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I am writing an application in C++ that requires a little bit of image processing. Since I am completely new to this field I don't quite know where to begin.

Basically I have an image that contains a rectangle with several boxes. What I want is to be able to isolate that rectangle (x, y, width, height) as well as get the center coordinates of each of the boxes inside (18 total).

I was thinking of using a simple for-loop to loop through the pixels in the image until I find a pattern but I was wondering if there is a more efficient approach. I also want to see if I can do it efficiently without using big libraries like OpenCV.

Here are a couple example images, any help would be appreciated:

enter image description here

Also, what are some good resources where I could learn more about image processing like this.

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The only image processing I've done was in collage where we had to find the most dominate color of an image, I used the cimg library and I found it pretty comfortable. – Adi Jun 7 '12 at 9:54
If you have never done any image processing before please do yourself a favor and use OpenCV! There is little to be won if you repeat all the basic work like implementing matrix datatypes and all that. Once you see that your algorithms work you can still try it without the external libs. – Georg Jun 7 '12 at 11:08
@Georg If you aren't doing this for commercial reasons, there's lots to be won: It's called learning. – cmannett85 Jun 7 '12 at 11:25
@cbamber85 True that, but from my perspective there is still enough to learn about image processing to fill several lifetimes, even if you rely on other peoples code to do the grunt work. ;) – Georg Jun 7 '12 at 11:57
The qt tag seems irrelevant to the question, especially since Dave doesn't want to use "big libraries". – Adrian McCarthy Jun 7 '12 at 22:31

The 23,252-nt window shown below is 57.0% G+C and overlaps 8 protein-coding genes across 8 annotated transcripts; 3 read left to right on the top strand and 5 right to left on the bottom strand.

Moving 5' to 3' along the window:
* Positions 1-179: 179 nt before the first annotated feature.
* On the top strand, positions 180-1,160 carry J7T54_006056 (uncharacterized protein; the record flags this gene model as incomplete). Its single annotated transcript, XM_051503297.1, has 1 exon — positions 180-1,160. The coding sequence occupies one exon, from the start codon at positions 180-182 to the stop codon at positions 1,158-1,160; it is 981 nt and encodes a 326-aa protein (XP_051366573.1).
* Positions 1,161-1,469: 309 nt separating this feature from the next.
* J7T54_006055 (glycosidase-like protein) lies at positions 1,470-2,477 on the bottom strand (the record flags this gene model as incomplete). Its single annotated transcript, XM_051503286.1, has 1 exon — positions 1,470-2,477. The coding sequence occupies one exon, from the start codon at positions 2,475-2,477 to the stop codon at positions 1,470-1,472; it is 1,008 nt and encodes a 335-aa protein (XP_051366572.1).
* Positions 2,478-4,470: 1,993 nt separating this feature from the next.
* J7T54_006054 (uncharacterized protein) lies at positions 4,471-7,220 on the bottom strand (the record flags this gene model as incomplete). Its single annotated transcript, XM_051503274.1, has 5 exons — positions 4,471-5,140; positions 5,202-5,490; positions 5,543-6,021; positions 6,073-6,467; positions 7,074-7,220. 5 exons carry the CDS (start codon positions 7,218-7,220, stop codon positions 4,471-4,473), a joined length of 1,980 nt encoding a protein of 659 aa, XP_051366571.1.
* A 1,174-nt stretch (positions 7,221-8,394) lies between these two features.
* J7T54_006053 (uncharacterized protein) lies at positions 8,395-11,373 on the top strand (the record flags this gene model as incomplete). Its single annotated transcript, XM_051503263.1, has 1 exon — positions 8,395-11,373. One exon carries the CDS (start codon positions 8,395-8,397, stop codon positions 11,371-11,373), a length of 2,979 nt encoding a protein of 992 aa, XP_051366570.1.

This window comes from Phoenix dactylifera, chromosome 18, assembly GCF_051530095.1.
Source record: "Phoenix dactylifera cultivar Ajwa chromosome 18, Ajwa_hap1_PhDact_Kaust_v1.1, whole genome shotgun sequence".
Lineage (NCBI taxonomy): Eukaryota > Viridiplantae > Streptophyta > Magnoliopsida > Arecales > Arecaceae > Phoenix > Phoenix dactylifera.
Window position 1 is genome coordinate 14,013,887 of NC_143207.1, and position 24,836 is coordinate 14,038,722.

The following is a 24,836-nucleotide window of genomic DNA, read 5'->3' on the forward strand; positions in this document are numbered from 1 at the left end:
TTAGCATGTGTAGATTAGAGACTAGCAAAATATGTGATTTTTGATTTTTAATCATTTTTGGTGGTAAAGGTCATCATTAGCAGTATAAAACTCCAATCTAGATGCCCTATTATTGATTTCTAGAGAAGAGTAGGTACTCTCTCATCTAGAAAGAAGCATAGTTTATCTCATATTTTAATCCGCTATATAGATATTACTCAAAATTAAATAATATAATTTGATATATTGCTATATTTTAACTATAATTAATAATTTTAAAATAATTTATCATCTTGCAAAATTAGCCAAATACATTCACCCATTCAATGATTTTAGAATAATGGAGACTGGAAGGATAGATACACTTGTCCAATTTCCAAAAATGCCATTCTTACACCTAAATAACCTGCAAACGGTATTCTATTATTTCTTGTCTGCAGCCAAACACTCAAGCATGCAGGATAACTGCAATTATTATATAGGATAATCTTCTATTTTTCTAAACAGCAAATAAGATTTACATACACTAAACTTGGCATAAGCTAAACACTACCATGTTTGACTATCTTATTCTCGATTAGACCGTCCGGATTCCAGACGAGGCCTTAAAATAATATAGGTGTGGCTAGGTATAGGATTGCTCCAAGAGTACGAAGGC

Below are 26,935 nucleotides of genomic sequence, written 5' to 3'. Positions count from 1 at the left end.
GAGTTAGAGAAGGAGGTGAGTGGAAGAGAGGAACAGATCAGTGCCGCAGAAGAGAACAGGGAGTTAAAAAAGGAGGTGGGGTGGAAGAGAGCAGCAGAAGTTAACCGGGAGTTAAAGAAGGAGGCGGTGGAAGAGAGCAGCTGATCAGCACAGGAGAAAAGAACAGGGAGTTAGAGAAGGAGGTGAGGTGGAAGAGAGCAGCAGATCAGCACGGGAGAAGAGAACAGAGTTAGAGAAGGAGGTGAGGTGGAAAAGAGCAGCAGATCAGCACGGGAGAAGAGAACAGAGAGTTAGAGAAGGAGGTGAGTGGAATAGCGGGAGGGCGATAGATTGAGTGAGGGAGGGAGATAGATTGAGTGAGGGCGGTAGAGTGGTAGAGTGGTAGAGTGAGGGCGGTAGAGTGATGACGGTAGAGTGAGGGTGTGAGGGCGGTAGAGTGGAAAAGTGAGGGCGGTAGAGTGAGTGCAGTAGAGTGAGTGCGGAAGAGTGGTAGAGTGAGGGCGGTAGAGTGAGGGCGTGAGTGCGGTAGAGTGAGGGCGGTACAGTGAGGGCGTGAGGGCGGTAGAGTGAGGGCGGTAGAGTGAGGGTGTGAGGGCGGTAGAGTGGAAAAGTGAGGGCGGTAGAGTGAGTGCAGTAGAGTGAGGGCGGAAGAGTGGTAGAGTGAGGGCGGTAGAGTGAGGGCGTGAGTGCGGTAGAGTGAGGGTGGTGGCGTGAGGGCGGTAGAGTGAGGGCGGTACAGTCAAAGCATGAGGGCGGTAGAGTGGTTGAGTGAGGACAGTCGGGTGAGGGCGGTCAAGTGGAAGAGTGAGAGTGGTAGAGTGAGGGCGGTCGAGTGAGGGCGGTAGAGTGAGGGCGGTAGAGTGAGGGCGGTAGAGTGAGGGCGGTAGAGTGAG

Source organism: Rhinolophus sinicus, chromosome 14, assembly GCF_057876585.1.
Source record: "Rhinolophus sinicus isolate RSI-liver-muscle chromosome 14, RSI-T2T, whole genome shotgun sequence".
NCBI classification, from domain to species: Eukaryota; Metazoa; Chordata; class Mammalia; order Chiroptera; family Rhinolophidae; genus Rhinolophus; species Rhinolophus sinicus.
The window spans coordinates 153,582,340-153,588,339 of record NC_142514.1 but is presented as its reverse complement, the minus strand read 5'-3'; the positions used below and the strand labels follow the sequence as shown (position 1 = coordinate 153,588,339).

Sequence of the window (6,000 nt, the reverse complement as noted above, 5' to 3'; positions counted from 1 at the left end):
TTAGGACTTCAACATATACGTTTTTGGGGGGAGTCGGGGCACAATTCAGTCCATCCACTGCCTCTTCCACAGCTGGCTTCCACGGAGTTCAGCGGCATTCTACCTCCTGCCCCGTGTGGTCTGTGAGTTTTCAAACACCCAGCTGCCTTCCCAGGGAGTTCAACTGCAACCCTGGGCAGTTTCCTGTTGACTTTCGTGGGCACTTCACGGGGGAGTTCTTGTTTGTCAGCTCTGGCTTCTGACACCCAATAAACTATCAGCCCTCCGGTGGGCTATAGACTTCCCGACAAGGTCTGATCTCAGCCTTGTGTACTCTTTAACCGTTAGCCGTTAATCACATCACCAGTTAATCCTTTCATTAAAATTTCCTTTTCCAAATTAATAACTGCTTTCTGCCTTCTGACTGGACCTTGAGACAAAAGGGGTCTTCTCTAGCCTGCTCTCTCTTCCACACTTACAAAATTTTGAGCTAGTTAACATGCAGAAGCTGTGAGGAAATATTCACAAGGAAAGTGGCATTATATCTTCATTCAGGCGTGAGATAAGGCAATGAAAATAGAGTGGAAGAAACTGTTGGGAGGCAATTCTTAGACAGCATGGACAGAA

If you insist on doing it yourself (personally I'd use OpenCV, it's industrial-strength and free), you're going to need an edge detection algorithm first. There are a good few out there on the internet, but be prepared for some frightening mathematics...

Many involve iterating over each pixel, and lifting it and it's neighbours' values into a matrix, and then convolving with a kernel matrix. Be aware that this has to be done for every pixel (in principle though, in your case you can stop at the first discovered rectangle), and for each colour channel - so it would be highly advisable to push onto the GPU.

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Since we're throwing ideas, do you think it makes since to have 4 threads that process each image starting from 4 corners? – Adi Jun 7 '12 at 10:12
If you mean split the image into quadrants, and restrict each thread to a quadrant - yes it will be 4 times faster. But considering a GPU will give you orders of magnitude increases in performance, I wouldn't bother with the CPU at all. And by using the Thrust library you could do this without having to learn OpenGL/OpenCL/CUDA. – cmannett85 Jun 7 '12 at 10:27

The detection algorithm here can be fairly simple. Your box-of-squares (BOS) is always aligned with the edge of the image, and has a simple structure. Here's how I'd approach it.

  1. Choose a colorspace. Assume RGB is OK for now, but it may work better in something else.

  2. For each line

    1. For each pixel, calculate the magnitude difference between the pixel and the pixel immediately below it. The magnitude difference is simply sqrt((X-x)^2+(Y-y)^2+(Z-z)^2)), where X,Y,Z are color coordinates of the first pixel, and x,y,z are color coordinates of the pixel below it. For RGB, XYZ=RGB of course.

    2. Calculate the maximum run length of consecutive difference magnitudes that are below a certain threshold magThresh. You may also choose a forgiving version of this: maximum run length, but allowing intrusions up to intrLen pixels long that must be followed by up to contLen pixels long runs. This is to take care of possible line-to-line differences at the edges of the squares.

  3. Find the largest set of consecutive lines that have the maximum run lengths above minWidth and below maxWidth.

Thus you've found the lines which contain the box, and by recalculating data in 2.1 above, you'll get to know where the boxes are in horizontal coordinates.

Detecting box edges is done by repeating the same thing but scanning left-to-right within the box. At that point you'll have approximate box centroids that take no notice of bleeding between pixels.

This can be all accomplished by repeatedly running the image through various convolution kernels followed by doing thresholding, I'd think. The good thing is that both of those operations have very fast library implementations. You do not want to reimplement them by hand, it will be likely significantly slower.

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